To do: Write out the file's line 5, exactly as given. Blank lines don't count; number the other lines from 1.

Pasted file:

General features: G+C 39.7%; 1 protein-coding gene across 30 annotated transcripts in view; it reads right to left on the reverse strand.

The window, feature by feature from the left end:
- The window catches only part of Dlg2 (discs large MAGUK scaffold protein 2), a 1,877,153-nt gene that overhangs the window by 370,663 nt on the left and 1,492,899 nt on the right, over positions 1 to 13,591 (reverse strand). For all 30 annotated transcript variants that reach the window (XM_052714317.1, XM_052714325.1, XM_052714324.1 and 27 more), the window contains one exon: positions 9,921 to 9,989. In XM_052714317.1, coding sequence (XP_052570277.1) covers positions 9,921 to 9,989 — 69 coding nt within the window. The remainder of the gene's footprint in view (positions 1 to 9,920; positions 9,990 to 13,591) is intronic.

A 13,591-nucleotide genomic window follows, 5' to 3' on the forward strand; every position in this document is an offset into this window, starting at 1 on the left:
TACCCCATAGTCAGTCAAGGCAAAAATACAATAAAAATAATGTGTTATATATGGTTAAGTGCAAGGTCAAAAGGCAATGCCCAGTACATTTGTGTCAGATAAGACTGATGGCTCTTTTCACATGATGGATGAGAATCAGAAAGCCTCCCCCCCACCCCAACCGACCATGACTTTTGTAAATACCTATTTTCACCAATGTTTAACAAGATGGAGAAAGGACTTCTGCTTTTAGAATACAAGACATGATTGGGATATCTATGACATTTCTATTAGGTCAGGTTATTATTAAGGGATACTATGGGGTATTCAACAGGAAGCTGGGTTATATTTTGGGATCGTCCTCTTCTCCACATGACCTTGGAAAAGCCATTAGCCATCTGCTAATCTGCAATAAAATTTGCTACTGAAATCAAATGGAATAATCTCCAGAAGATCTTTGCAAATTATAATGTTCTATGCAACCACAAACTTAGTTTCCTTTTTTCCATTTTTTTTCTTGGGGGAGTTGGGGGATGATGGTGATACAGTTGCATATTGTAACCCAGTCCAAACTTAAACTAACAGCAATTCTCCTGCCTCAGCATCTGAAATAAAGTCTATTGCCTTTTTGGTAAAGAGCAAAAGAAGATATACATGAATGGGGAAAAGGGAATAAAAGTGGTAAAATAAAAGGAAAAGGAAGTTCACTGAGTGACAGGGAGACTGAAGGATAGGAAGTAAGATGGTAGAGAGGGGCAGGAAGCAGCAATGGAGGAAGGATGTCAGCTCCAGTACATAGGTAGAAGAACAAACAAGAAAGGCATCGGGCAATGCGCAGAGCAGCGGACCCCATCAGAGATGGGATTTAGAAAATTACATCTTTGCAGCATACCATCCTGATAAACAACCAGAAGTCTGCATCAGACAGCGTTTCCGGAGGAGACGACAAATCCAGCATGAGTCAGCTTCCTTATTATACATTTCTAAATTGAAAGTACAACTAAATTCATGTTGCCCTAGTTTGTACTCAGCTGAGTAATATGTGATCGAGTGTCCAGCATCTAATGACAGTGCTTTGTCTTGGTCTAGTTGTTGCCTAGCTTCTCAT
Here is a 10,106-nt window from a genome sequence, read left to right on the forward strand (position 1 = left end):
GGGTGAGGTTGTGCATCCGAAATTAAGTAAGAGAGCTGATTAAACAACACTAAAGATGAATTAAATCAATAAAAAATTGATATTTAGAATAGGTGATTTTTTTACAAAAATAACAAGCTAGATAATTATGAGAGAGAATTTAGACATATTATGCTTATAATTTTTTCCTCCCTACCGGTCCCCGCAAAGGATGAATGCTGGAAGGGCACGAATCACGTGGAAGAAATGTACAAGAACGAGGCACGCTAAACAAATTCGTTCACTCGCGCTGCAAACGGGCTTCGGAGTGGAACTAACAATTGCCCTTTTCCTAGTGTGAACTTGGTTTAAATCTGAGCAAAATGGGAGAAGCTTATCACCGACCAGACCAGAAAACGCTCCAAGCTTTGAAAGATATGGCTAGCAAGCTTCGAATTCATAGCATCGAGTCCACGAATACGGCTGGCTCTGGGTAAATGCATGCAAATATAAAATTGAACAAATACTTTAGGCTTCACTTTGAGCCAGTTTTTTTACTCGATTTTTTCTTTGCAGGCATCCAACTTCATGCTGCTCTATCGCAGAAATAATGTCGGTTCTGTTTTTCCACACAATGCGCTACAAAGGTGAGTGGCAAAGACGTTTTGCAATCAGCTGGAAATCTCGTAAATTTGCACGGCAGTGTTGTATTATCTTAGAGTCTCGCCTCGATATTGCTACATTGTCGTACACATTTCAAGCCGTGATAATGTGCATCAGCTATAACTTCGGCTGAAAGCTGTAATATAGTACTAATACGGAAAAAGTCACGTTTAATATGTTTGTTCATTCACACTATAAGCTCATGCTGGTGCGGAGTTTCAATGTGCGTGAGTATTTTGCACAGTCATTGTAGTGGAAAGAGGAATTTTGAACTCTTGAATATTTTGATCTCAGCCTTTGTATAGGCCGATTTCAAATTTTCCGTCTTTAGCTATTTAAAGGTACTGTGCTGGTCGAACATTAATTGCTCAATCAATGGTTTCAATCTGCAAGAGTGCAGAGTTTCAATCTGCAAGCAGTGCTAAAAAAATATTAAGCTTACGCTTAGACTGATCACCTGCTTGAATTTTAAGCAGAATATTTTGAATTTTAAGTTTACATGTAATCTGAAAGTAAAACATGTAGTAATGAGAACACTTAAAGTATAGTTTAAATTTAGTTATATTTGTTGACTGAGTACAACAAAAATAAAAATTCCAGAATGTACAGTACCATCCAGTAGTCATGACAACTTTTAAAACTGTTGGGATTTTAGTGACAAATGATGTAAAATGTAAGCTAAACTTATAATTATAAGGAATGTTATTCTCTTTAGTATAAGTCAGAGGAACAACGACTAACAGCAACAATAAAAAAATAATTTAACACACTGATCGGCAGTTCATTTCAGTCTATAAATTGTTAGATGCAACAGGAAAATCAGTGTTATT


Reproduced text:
TACCCCATAGTCAGTCAAGGCAAAAATACAATAAAAATAATGTGTTATATATGGTTAAGTGCAAGGTCAAAAGGCAATGCCCAGTACATTTGTGTCAGATAAGACTGATGGCTCTTTTCACATGATGGATGAGAATCAGAAAGCCTCCCCCCCACCCCAACCGACCATGACTTTTGTAAATACCTATTTTCACCAATGTTTAACAAGATGGAGAAAGGACTTCTGCTTTTAGAATACAAGACATGATTGGGATATCTATGACATTTCTATTAGGTCAGGTTATTATTAAGGGATACTATGGGGTATTCAACAGGAAGCTGGGTTATATTTTGGGATCGTCCTCTTCTCCACATGACCTTGGAAAAGCCATTAGCCATCTGCTAATCTGCAATAAAATTTGCTACTGAAATCAAATGGAATAATCTCCAGAAGATCTTTGCAAATTATAATGTTCTATGCAACCACAAACTTAGTTTCCTTTTTTCCATTTTTTTTCTTGGGGGAGTTGGGGGATGATGGTGATACAGTTGCATATTGTAACCCAGTCCAAACTTAAACTAACAGCAATTCTCCTGCCTCAGCATCTGAAATAAAGTCTATTGCCTTTTTGGTAAAGAGCAAAAGAAGATATACATGAATGGGGAAAAGGGAATAAAAGTGGTAAAATAAAAGGAAAAGGAAGTTCACTGAGTGACAGGGAGACTGAAGGATAGGAAGTAAGATGGTAGAGAGGGGCAGGAAGCAGCAATGGAGGAAGGATGTCAGCTCCAGTACATAGGTAGAAGAACAAACAAGAAAGGCATCGGGCAATGCGCAGAGCAGCGGACCCCATCAGAGATGGGATTTAGAAAATTACATCTTTGCAGCATACCATCCTGATAAACAACCAGAAGTCTGCATCAGACAGCGTTTCCGGAGGAGACGACAAATCCAGCATGAGTCAGCTTCCTTATTATACATTTCTAAATTGAAAGTACAACTAAATTCATGTTGCCCTAGTTTGTACTCAGCTGAGTAATATGTGATCGAGTGTCCAGCATCTAATGACAGTGCTTTGTCTTGGTCTAGTTGTTGCCTAGCTTCTCAT